The truth is that retroactive jealousy research is virtually nonexistent, and that needs to change.
What we do know is that all types of romantic jealousy occur when people perceive some sort of threat stemming from their partner’s real or imagined involvement with a third-party rival. The issue is that our existing theories and models of jealousy focus on current rivals or threats to the relationship.
For example, John may become jealous when he notices someone flirting with his partner at a party.
These jealousy models suggest that when people perceive that their romantic partner a) is currently involved with someone else, or b) might form a new relationship with someone else in the future, they interpret that information as threatening to their self-esteem, the rewards they derive from the relationship (e.g., companionship, attention), or to the existence of the primary relationship itself. Most studies focus on this last type of threat.
However, what happens when people experience jealousy when looking at old photographs of their partner hugging a deceased spouse?
Why is it that people experience jealousy regarding their partner’s sexual or romantic past even though they are confident their partner is no longer involved with their exes and is happy in the current relationship? In these cases, it is unlikely the jealous individual thinks their partner is currently involved with the ex(es) or might run off with an ex in the future. Thus, existing jealousy models and theories often cannot explain jealousy regarding a partner’s past.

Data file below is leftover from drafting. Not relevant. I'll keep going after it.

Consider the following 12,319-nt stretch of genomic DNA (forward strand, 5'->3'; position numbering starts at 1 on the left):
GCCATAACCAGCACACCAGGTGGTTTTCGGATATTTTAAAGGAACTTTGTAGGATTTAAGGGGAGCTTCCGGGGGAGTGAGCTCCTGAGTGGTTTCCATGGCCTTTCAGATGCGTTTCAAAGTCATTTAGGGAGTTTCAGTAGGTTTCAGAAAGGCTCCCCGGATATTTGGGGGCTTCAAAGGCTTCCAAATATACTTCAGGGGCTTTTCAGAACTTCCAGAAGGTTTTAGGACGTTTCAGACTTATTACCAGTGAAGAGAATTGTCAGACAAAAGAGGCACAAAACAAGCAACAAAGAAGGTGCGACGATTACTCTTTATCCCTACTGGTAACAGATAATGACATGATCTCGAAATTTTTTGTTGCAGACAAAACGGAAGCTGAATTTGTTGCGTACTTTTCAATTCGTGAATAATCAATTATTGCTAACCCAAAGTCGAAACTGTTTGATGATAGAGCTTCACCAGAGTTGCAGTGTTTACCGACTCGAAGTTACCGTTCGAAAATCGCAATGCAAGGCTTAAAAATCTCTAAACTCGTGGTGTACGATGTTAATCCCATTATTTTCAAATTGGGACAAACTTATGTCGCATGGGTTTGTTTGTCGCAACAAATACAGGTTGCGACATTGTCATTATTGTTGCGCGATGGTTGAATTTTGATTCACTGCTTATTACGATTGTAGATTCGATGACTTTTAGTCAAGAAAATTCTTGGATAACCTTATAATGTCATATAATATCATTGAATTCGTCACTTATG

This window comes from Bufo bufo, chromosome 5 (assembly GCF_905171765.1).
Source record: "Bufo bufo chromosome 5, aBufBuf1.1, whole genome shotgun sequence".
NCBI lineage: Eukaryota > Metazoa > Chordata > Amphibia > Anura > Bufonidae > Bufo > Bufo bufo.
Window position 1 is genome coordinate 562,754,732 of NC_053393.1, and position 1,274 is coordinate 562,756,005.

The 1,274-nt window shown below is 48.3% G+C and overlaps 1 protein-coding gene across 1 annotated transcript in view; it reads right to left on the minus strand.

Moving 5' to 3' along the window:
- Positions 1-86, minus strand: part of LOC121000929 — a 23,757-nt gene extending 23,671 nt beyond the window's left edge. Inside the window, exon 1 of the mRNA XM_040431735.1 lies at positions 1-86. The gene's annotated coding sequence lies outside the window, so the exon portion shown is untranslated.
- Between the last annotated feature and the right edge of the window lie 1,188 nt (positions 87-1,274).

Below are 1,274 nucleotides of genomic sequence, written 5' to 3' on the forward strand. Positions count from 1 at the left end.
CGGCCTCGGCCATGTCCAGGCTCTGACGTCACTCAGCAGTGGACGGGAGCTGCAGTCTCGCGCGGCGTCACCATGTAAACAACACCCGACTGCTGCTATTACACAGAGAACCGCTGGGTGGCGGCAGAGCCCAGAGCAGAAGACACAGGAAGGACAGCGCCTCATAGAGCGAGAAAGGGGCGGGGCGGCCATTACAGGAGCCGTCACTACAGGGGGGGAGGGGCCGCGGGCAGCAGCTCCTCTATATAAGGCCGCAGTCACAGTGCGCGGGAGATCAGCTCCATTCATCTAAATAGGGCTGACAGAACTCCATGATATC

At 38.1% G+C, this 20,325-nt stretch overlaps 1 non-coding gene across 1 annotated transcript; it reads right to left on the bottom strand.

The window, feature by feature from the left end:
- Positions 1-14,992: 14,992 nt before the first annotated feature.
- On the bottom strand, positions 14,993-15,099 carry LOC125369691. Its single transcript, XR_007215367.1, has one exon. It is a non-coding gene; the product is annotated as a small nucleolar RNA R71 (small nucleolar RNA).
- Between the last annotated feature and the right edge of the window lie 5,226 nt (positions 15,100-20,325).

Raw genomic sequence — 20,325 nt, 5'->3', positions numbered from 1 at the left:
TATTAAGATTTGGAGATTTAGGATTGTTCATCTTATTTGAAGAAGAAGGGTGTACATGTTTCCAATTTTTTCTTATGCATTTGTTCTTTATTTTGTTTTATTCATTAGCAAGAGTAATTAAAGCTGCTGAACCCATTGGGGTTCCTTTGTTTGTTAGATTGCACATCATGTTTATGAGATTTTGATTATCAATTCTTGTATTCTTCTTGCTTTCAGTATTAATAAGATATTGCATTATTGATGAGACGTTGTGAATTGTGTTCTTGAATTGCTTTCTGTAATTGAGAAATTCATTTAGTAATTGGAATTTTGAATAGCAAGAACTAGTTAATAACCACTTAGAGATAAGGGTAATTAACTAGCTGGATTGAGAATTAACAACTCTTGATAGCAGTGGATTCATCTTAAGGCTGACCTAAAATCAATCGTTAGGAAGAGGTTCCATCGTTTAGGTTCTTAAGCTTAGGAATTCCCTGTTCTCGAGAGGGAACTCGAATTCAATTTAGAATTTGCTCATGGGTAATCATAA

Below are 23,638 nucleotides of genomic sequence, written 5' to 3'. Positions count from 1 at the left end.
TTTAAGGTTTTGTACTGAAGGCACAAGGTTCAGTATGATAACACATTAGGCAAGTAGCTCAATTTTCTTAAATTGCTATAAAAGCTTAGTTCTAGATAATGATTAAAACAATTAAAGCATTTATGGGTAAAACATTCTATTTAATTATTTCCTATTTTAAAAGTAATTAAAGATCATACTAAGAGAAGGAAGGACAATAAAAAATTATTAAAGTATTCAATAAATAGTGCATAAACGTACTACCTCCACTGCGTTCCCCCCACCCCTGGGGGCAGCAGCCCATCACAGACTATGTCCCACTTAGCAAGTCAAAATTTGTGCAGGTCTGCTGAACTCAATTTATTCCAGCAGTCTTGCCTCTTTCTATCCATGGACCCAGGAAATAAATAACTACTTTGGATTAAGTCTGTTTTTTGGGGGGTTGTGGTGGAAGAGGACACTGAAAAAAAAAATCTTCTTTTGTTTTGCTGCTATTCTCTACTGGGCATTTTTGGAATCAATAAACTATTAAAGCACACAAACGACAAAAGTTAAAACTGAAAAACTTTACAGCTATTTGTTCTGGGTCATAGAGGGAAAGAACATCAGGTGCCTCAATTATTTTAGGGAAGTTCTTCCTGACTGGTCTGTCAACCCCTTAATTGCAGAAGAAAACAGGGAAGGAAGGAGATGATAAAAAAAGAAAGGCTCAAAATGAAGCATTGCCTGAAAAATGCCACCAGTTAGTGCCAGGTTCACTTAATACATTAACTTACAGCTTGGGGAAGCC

So, I set out to explain what is going on when people experience retroactive jealousy.
Over the past few years, I have conducted a number of studies on retroactive jealousy, and I am in the middle of several more.
In these studies, I investigate individual, relationship, and situational factors that impact retroactive jealousy. I also examine perceptions of threat, coping, and communicative responses to retroactive jealousy.
From my retroactive jealousy research, it appears that retroactive jealousy is especially likely to occur if information about your partner’s sexual or romantic past threatens the sense that your relationship with your partner is special or unique.
As an example, some people that experience retroactive jealousy are concerned that their partner’s prior intimate moments with someone else make intimate moments in their current relationship a “repeat experience” or less meaningful in some way.
Other individual differences (e.g., an anxious attachment style) and situational variables (e.g., the way your partner talks about an ex, the pictures you see on social networking sites) also impact your feelings.
Although we have started to fill the gap in retroactive jealousy research, there is still a lot to do.